High Court To Consider Whether Drug Company Deals Restrain Trade

Philadelphia Inquirer: Case Pits Generic Drug Makers Against Insurers, Stores
Generic drugs have dramatically changed the pharmaceutical and health-care landscape in the last 25 years and now account for about 80 percent of prescriptions in the United States, with lower prices for consumers and insurers. But a U.S. Supreme Court case scheduled for argument March 25 pits drug companies, generic and branded, against government officials who argue that prices for consumers would be even lower if those companies did not strike deals to restrain trade. Drugstore chains and health insurers back the government's side. Trying to buttress his case, Ralph Neas, president of the Generic Pharmaceutical Association, said in a conference call with reporters Tuesday that the ruling "will define how an entire industry does business." An adverse decision will hurt drugmakers, consumers, and taxpayers, who pay the drug bill through public or private insurance, he argued (Sell, 3/6).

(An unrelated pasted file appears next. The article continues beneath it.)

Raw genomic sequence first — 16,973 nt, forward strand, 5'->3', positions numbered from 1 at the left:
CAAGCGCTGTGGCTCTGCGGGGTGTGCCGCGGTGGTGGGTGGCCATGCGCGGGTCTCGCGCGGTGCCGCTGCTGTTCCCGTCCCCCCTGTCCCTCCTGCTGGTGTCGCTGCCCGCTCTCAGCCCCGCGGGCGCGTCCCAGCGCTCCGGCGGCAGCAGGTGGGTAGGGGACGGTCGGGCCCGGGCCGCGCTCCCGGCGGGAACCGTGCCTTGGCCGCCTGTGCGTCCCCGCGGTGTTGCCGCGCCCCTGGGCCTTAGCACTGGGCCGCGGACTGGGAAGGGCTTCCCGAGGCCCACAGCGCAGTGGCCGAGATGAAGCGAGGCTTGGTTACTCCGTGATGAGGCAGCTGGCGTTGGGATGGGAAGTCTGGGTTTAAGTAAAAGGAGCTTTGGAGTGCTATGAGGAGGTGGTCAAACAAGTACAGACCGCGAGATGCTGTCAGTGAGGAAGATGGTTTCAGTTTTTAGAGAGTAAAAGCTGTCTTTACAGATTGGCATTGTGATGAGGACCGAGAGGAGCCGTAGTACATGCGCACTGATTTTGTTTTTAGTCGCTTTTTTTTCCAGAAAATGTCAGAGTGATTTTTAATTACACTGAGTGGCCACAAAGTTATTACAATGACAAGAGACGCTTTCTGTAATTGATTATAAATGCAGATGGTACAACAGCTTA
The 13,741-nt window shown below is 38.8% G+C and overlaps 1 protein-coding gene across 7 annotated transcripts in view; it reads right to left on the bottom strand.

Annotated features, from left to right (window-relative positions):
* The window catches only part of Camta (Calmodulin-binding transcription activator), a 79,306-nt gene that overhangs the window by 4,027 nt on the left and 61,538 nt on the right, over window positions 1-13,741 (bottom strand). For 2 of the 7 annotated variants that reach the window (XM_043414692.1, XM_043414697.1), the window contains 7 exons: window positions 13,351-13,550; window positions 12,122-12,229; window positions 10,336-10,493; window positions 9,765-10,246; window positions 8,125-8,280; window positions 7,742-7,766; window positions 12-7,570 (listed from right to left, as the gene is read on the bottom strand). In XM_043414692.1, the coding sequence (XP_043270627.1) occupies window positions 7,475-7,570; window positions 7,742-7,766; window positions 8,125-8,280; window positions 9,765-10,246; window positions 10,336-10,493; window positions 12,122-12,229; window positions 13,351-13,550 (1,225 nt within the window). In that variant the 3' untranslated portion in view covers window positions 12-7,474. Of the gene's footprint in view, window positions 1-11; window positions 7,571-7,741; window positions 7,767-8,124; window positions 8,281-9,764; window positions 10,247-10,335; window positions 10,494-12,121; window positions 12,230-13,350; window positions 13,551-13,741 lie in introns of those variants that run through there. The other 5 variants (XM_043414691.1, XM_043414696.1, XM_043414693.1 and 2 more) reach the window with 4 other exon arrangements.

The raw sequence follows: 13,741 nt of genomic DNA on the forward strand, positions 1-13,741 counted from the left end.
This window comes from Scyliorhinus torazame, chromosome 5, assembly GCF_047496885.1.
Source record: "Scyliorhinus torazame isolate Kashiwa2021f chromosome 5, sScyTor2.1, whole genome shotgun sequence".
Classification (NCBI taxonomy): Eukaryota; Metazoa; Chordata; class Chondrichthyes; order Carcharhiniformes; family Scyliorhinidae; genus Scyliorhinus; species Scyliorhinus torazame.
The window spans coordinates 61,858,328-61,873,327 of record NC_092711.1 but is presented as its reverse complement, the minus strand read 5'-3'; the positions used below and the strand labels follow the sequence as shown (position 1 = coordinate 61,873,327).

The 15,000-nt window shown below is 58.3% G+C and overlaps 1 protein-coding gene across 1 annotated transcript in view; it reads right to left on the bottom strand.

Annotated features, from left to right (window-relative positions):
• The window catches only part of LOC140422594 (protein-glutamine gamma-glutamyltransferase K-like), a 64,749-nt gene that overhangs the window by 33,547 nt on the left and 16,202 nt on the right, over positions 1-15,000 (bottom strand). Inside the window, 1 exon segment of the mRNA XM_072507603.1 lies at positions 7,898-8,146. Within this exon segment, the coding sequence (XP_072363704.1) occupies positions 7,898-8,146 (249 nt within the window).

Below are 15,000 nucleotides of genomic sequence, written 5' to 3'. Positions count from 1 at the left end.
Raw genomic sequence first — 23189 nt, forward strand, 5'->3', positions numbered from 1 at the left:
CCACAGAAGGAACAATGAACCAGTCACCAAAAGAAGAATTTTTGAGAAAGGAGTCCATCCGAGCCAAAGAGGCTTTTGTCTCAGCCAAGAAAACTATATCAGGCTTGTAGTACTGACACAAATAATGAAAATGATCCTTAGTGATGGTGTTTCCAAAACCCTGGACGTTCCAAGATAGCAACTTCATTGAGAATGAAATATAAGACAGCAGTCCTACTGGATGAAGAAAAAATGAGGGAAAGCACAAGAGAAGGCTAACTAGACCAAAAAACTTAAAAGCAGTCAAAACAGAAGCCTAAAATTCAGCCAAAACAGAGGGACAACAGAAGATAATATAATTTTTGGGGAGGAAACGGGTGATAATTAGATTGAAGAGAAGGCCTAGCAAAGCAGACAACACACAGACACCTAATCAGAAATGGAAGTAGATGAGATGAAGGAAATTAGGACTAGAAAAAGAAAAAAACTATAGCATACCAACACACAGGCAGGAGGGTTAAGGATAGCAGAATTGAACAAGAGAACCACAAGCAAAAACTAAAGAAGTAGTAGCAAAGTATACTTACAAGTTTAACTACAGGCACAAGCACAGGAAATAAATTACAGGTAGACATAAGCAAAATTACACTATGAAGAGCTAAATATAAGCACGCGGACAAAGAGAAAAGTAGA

This is part of Kaiser Health News' Daily Report - a summary of health policy coverage from more than 300 news organizations. The full summary of the day's news can be found here and you can sign up for e-mail subscriptions to the Daily Report here. In addition, our staff of reporters and correspondents file original stories each day, which you can find on our home page.